The power of vulnerability at work
From school age through University and especially for the first 6 or so years of my career, showing vulnerability at work was definitely not encouraged.
So, seeing Naomi Osaka pull out of the French Open recently citing mental health reasons struck a chord with me.
She’s a four-time Grand Slam singles champion, and very successful by most people’s standards. However, in protecting her own boundaries she has said no to a potential career highlight. In addition, she has incurred an over £10k fine for skipping two news conferences she was contractually obliged to attend.
Brené Brown, of the infamous ‘The power of vulnerability’ Ted Talk says “Vulnerability without boundaries is not vulnerability”. She guides people through opening up in a professional capacity to avoid displays of honesty backfiring.
Osaka’s honesty and show of vulnerability has been applauded by many, with support from Serena Williams, Martina Navratilova and Coco Gauff, but on the flip side plenty have criticised her decision. Not insignificantly, the grand slam organisers themselves in threatening expulsion from future tournaments and issuing the fine. Piers Morgan suggested Osaka had “played the mental health card to avoid legitimate media scrutiny” to which she tweeted “Anger is a lack of understanding. Change makes people uncomfortable”.
It’s not just a case of moral obligation. There is a huge financial cost involved in not respecting mental health battles. The World Health Organisation considers work good for our health. However, they do note that depression and anxiety cost the global economy an estimated $1 trillion each year in lost productivity, in the UK costing employers approx. £2.4 billion. Furthermore, mental health issues are consistently amongst the top 4 reasons for absence in the UK.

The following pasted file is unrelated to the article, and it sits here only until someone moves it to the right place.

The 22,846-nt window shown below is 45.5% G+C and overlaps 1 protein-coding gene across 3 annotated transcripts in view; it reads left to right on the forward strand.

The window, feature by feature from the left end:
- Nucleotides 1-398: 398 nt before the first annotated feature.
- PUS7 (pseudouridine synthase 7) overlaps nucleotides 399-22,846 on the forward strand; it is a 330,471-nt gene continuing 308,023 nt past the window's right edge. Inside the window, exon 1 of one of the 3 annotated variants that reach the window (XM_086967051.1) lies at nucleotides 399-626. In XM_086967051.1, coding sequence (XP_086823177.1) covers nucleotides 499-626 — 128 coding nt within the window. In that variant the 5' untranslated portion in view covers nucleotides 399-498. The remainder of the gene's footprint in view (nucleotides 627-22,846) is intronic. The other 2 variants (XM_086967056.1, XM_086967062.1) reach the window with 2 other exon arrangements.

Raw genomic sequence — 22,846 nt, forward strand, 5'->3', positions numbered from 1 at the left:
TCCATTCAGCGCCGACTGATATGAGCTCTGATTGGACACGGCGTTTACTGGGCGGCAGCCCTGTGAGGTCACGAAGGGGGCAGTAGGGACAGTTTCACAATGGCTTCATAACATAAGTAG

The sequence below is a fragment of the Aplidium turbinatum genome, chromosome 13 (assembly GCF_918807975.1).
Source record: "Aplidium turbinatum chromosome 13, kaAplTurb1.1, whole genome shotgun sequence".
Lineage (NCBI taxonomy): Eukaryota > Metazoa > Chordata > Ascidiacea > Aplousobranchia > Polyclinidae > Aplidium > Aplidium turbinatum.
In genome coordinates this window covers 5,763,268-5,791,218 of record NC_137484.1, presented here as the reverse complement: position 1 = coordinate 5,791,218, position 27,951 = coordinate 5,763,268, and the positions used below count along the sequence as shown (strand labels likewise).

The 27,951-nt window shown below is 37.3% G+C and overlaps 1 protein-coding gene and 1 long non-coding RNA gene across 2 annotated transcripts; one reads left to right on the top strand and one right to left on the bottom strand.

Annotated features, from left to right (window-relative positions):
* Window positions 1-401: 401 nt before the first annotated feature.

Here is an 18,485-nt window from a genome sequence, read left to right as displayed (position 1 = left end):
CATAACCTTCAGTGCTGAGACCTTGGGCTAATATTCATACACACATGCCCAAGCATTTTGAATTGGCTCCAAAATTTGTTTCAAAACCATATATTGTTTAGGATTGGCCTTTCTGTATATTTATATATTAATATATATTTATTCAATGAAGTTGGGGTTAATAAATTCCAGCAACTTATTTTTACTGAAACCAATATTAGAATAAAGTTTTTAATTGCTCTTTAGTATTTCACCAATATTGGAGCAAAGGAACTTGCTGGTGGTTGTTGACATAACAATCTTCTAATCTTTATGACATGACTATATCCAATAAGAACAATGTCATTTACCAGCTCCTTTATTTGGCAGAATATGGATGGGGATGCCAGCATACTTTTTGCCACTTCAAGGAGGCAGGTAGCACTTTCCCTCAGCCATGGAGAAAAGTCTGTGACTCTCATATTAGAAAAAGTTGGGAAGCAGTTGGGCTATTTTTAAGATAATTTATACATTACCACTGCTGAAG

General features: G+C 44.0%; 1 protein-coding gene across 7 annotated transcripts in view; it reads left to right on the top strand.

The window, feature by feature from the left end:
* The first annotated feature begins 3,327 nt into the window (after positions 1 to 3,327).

As we say at Social, ‘Life Happens’. We’re all people on different journeys – yes, of course we’re employed to work, but surely the most productive version of ourselves isn’t always the round the clock, caffeine fuelled, close to breaking point workaholic. Studies have found that companies deploying programmes addressing mental health issues can present a return of interest of up to 800%.
In being true to herself, and respecting her needs Osaka challenged a process, she wasn’t mentally able to conduct her press obligations, so didn’t. Is questioning the way things ‘have always been done’ wrong? Would she have been fined if she had physically hurt herself, and was incapacitated in hospital? Are we still struggling to break the stigma around mental health?
One of the beautiful things about people, that I believe sometimes we overlook in a professional capacity, is that we are all different. It is a simple concept really but being honest with ourselves are we truly accepting of this?
We have introverts, extroverts, ambiverts (for those who love a label!) people who are comfortable speaking to 2,000 people and those who prefer to work quietly alone, neither being ‘better’ than the other. How many times do we question the ‘quiet person’ in meetings, or get frustrated with the person who takes up more time than we think they deserve? Is Osaka any less of a tennis player because she couldn’t speak at the press conferences? Is she any less of a professional athlete if media relations are par for the course?
Holding everybody to the same standards means we will become increasingly frustrated by people who don’t act as we ourselves decide is appropriate. Osaka angered those that felt she was duty bound to her commitments but gained the support of those who could empathise with her display of vulnerability.
Now, don’t get me wrong, part of a professional athlete’s role is handling the media, and contractually Osaka was required to speak at the conferences, but who’s responsibility is it that she was able to do so. The International Tennis Federation? Hers? I think a real win here would have been for the ITF, rather than vindicate its actions, to offer up a solution to help those players struggling with anxiety and depression handle the more challenging elements of their roles. It will be interesting to see how this is dealt with over the coming weeks.